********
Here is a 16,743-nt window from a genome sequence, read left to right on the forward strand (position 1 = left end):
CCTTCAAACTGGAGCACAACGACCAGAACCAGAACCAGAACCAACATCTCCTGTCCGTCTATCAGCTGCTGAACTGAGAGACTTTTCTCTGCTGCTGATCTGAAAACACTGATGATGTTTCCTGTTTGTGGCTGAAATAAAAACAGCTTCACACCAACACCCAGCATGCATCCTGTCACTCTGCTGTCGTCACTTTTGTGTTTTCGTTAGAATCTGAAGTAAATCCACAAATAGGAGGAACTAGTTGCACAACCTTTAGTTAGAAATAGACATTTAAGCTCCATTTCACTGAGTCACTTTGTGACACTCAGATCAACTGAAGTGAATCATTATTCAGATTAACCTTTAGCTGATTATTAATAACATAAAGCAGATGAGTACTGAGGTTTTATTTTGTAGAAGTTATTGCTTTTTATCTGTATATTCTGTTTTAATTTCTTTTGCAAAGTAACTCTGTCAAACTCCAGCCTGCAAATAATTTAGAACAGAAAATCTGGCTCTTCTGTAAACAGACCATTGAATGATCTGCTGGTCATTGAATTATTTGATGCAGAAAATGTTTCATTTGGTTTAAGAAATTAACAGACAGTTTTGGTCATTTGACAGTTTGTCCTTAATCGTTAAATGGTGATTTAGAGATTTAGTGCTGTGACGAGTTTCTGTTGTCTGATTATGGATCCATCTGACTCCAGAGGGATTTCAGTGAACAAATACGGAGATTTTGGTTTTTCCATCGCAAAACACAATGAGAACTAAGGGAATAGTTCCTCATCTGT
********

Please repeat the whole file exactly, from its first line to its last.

Here is a 16,743-nt window from a genome sequence, read left to right on the forward strand (position 1 = left end):
CCTTCAAACTGGAGCACAACGACCAGAACCAGAACCAGAACCAACATCTCCTGTCCGTCTATCAGCTGCTGAACTGAGAGACTTTTCTCTGCTGCTGATCTGAAAACACTGATGATGTTTCCTGTTTGTGGCTGAAATAAAAACAGCTTCACACCAACACCCAGCATGCATCCTGTCACTCTGCTGTCGTCACTTTTGTGTTTTCGTTAGAATCTGAAGTAAATCCACAAATAGGAGGAACTAGTTGCACAACCTTTAGTTAGAAATAGACATTTAAGCTCCATTTCACTGAGTCACTTTGTGACACTCAGATCAACTGAAGTGAATCATTATTCAGATTAACCTTTAGCTGATTATTAATAACATAAAGCAGATGAGTACTGAGGTTTTATTTTGTAGAAGTTATTGCTTTTTATCTGTATATTCTGTTTTAATTTCTTTTGCAAAGTAACTCTGTCAAACTCCAGCCTGCAAATAATTTAGAACAGAAAATCTGGCTCTTCTGTAAACAGACCATTGAATGATCTGCTGGTCATTGAATTATTTGATGCAGAAAATGTTTCATTTGGTTTAAGAAATTAACAGACAGTTTTGGTCATTTGACAGTTTGTCCTTAATCGTTAAATGGTGATTTAGAGATTTAGTGCTGTGACGAGTTTCTGTTGTCTGATTATGGATCCATCTGACTCCAGAGGGATTTCAGTGAACAAATACGGAGATTTTGGTTTTTCCATCGCAAAACACAATGAGAACTAAGGGAATAGTTCCTCATCTGT